. . . . . . . News, events, opinions and ideas for the Greylock region. Host: Bill Densmore. (email) Click HERE for documents, texts and additional information. The views here are those of Bill Densmore. This is not a professional journalism service.
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Posted by Bill Densmore
WILLIAMSTOWN, Mass. -- Operators of a marijuana "store" opening in the Colonial Shopping Center in August took questions, some of them politely skeptical, at a public meeting attended by about 22 people on Saturday morning (Sept. 24) at the Williams Inn. The initial opening will serve recreational customers, with medically certified users coming later.
ADAMS, Mass. -- Entrepreneur Ralph Brill unveil details of his proposal for a bicycle-and-virtual reality reinvention of Adams' business district -- and a "Hobbit-inspired" Greylock Glen -- in a public discussion atop Mount Greylock.
Brill's April 6 talk was entitled: "What do Hobbits, Ilvermorny and Bicycle Shops Have in Common in the New Adams." Brill's proposal is pending before town boards and selectmen in Adams and he revealed some details in December. Brill's key argument is that the town needs to embrace the use of the former Adams Memorial Middle School as a hostel and new-media education center in conjunction with the Glen and with bicycle-oriented eco-tourism. He has even suggested the town be renamed, "New Adams" as a way of emphasizing its new focus and image.
Video of the roughly one-hour talk, broken into three segments can be viewed at these YouTube URLs:
WILLIAMSTOWN, Mass. -- Take a look in the back of U.S. Postal Service letter carrier Dave Montgomery's delivery truck and you see a lot of boxes with one logo -- Amazon.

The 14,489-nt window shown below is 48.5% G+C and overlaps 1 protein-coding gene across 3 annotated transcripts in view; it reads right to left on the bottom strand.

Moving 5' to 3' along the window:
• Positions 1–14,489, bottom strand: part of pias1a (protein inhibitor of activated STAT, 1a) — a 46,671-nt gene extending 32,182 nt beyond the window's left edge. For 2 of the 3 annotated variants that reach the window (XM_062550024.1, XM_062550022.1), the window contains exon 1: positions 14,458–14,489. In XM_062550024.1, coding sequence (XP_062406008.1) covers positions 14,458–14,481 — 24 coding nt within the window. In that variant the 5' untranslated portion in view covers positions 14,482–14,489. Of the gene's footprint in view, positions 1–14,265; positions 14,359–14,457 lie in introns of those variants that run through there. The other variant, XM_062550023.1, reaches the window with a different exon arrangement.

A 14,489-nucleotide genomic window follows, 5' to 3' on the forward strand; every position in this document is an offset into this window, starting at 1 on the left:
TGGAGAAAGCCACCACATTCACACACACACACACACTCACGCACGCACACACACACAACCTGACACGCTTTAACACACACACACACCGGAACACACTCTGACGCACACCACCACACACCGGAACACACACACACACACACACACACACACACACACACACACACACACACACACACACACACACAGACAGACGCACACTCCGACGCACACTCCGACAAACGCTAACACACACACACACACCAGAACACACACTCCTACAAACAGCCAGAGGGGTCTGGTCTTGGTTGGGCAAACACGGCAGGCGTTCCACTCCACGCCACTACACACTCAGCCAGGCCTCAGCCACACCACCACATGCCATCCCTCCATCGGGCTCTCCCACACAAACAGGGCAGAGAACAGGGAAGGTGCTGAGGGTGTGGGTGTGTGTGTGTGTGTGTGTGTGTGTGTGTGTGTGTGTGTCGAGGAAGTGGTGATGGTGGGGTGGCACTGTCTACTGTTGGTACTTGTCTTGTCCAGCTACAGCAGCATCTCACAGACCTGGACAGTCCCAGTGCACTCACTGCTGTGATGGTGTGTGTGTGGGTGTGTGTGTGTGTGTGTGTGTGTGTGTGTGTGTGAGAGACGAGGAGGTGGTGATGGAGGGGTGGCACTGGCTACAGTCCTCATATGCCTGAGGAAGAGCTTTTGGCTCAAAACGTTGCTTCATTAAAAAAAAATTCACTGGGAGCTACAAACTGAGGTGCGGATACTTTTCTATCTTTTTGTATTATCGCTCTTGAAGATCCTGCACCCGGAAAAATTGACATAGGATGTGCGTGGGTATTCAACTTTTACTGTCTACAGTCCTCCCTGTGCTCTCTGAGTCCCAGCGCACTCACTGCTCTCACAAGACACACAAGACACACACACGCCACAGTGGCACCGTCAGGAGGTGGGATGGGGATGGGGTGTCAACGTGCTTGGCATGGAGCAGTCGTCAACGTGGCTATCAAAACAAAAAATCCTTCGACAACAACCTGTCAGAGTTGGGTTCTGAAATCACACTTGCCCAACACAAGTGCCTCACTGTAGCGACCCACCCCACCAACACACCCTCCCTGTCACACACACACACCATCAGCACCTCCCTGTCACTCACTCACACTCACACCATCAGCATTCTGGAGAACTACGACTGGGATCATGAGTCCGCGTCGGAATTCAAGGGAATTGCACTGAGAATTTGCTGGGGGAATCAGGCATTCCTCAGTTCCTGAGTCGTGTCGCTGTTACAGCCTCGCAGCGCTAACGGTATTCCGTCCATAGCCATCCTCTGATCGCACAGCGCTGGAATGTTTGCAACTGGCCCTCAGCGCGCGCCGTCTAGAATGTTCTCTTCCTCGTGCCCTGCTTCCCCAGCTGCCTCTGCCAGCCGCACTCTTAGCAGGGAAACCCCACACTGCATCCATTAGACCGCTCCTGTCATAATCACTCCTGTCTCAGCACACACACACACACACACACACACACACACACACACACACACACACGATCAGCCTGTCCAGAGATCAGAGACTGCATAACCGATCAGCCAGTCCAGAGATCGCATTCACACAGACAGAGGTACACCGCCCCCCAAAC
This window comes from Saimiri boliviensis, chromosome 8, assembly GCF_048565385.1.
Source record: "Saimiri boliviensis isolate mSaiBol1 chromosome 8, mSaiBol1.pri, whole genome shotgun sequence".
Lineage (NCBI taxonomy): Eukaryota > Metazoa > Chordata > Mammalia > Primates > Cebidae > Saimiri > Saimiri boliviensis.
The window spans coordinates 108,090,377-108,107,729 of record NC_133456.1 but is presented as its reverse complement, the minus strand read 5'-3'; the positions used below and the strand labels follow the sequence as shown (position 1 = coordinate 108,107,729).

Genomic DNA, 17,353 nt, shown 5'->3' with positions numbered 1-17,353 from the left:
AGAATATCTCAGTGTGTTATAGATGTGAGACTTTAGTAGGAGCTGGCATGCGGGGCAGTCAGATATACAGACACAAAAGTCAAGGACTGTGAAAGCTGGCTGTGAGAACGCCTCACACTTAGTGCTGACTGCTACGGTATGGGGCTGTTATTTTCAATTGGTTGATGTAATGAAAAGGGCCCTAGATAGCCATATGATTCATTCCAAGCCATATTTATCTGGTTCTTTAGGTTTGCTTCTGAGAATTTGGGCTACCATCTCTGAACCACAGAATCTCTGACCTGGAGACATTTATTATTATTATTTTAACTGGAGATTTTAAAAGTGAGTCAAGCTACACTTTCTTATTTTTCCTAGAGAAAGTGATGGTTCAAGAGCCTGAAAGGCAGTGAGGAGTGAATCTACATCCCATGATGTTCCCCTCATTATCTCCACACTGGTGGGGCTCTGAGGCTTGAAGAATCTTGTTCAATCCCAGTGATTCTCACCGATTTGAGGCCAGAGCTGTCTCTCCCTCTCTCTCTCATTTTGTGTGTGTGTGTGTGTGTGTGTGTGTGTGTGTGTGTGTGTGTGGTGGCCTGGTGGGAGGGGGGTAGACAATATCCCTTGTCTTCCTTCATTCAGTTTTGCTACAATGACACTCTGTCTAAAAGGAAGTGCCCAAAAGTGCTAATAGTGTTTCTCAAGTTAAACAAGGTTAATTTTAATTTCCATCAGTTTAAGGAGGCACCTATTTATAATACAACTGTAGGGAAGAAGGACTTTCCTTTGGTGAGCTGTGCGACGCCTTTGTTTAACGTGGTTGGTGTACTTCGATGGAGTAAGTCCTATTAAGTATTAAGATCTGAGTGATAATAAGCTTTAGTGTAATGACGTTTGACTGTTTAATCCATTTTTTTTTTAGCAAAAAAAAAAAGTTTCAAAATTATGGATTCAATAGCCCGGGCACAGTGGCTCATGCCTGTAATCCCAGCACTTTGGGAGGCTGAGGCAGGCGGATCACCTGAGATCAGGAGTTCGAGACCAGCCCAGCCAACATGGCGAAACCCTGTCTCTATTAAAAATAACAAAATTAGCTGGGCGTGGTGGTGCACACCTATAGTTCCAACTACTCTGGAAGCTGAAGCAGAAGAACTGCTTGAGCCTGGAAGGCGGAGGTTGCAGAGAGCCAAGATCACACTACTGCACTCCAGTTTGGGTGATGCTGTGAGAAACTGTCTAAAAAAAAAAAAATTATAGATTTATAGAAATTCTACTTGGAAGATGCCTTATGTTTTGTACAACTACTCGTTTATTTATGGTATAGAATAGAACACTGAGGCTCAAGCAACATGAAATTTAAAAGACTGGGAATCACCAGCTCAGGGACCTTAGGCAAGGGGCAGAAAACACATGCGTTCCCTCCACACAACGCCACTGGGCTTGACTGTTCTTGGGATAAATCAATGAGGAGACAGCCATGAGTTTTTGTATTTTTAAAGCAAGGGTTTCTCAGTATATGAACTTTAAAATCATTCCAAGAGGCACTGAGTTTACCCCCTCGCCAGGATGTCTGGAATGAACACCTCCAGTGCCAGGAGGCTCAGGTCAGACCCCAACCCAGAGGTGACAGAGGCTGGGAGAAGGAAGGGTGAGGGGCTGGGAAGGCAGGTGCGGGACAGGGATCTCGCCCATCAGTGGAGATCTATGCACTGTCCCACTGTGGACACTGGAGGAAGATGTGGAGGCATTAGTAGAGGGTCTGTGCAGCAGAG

Parked on is route at Westlawn Cemetery on Tuesday, Montgomery reflected on what the back of the truck might have looked like 11 years ago when he began deliverying mail. "Pretty empty," he said. But now, it is chockfull of Amazon deliveries. And buried further inside -- some United Parcel Service boxes, too.
Both the world's biggest online retailer and the largest parcel delivery service now have contracts with the postal service for delivery.
WILLIAMSTOWN, Mass. -- It makes more sense to build a hotel in South Williamstown at Waubeeka Golf Links than on the end of Spring Street, and a hotel needs to be about 100 rooms or larger to be economically viable, says Carl J. Faulkner, the former longtime owner-operator of the Williams Inn.
"In Williamstown, the best location for a new inn is the present site of the Williams Inn, even if the inn needs to be closed for about two years in order to accomplish this," Faulkner said in a interview and written comments to GreylockNews.com. "Otherwise, the Waubeeka site would be the next-best site. Spring Street/Latham Street, I feel is less desirable. It's location, location, location."